5. Repeat steps with (3) more pieces of 1x2x8 common board.  

CUT & INSTALL THE SIDE TRIM.



  1. Make a 45º cut on your next 1x2x8 common board, edge side up. The side trim will wrap the outside of your headboard, touching both the face trim AND the edge of the plywood.
  2. Dry fit and mark this 1x2x8 at desired length.
  3. Repeat steps #3 & #4 in the “Cut & install face trim” section. I.e. Cut each piece to fit with mitered ends at 45º, edge side up, NOT parallel. Cut, glue, and nail until all (4) pieces of side trim are installed.

WOOD FILLER THE TRIM CRACKS. SAND EVERYTHING.



  1. Take your DAP brand Plastic Wood or any stainable / paintable wood filler, and apply it with a putty knife to the cracks where the face and side trim meet. Feel free to fill in the brad nail holes for a cleaner aesthetic, unless you prefer the distressed vibe.
  2. Allow the filler to dry for at least 30 minutes. Allot more drying time for deeper holes and cracks.
  3. Sand off all excess dried filler with an orbital sander. Use between 100 to 220 grit sandpaper. The piece is rustic, so a perfect 220 finish isn’t necessary.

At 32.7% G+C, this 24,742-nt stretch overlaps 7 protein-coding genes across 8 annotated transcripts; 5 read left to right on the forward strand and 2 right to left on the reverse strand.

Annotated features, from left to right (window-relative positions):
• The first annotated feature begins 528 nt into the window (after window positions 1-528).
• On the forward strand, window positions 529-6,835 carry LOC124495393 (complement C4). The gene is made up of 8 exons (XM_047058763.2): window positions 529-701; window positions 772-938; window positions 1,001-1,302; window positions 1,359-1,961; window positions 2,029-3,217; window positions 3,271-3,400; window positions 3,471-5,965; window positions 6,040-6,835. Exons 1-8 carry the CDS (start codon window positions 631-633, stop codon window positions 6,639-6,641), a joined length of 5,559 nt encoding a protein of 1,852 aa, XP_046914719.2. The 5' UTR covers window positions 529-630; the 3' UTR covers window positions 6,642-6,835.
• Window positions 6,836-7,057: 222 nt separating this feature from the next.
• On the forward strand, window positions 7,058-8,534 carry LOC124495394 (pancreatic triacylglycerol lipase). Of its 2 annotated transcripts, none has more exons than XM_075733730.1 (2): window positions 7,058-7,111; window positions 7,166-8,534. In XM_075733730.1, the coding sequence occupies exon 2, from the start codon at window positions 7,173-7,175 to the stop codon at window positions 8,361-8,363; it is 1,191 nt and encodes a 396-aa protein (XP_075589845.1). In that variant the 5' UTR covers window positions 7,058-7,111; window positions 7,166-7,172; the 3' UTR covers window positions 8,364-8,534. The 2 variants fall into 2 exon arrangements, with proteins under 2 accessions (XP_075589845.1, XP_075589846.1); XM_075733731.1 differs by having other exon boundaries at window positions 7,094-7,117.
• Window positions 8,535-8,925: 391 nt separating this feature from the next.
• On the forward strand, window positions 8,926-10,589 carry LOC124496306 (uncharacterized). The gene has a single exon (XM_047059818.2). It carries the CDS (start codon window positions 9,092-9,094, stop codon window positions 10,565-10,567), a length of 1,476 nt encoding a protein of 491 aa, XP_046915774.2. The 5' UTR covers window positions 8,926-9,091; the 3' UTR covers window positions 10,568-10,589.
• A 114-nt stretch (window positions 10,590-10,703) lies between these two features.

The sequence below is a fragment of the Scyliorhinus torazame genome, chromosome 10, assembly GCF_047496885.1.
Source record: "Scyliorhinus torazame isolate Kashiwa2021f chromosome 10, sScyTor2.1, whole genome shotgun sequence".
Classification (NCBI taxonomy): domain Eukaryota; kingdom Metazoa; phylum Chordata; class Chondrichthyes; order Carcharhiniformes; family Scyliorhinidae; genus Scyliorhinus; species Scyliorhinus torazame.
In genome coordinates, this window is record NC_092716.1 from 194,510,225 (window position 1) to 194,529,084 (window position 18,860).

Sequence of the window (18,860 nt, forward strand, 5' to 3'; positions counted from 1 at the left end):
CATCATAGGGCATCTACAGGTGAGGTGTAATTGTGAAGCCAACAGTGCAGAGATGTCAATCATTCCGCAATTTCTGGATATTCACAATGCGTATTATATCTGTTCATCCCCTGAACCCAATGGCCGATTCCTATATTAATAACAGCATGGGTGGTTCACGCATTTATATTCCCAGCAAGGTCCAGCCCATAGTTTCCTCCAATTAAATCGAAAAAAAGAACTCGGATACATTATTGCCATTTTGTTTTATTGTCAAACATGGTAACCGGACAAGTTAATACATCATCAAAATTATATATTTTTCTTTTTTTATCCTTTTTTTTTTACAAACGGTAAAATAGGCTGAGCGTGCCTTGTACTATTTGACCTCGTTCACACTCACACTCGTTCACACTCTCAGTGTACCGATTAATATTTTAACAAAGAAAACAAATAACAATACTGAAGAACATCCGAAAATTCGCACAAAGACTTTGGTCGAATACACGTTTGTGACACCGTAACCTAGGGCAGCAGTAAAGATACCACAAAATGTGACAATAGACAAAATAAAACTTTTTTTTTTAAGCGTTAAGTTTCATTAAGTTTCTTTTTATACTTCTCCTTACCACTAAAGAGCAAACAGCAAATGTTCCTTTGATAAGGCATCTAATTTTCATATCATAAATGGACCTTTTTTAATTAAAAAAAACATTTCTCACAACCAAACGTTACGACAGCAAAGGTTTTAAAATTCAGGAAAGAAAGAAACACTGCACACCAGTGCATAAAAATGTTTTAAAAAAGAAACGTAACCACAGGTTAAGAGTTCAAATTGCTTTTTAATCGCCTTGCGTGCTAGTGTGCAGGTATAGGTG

4. Sand all sharp edges until slightly rounded to the touch. The back and front of the side trim, the inner edge of the face trim, the corners, etc.
  5. Hand sand the face trim / side trim joints with your 100 grit. The orbital won’t sufficiently remove all dried filler in divots and dips. Hand sanding will.



CREATE A GRID ON YOUR PLY. 


  1. Before installing the shims, you need to draw a grid for ease of symmetry. Draw a line down the center of the plywood with the help of your tape measure and carpenter square.
  2. Use your angled square to draw a 45º “V” shape at the very top of the ply as a guide for your first two shims.
  3. Dry fit as many shims as necessary to determine where you want to start and finish. I’d recommend starting with the highest full-length pieces in a “V”.

CUSTOM CUT & INSTALL YOUR SHIMS.



  1. Start at the top of the ply. Load your nail gun with 3/4″ brad nails. No longer or else they will poke through the back of the ply. Adjust your regulated pressure to 80 PSI and your nail depth to much more shallow. Use (2) scrap pieces to assess the actual depth the nail after nailed in. Readjust your settings as necessary.
  2. Install the first two shims in a “V” formation, at a perfect 45º angle (having used the angled square). Fill the center with shims until you need to make mitered cuts.
  3. You’ll likely notice enough room for another “V” on either side of the center “V” for a total of 3. Install an offshoot from the center “V” using your angled square to assess for 45º. Then measure the distance to the face trim and draw a straight line all the way down each side of the ply. This will provide a guide for your second and third “V”.
  4. Miter all shims as needed, always assessing for symmetry before starting a new row.

When complete, check out our finishing tutorial!

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Austin Alvarez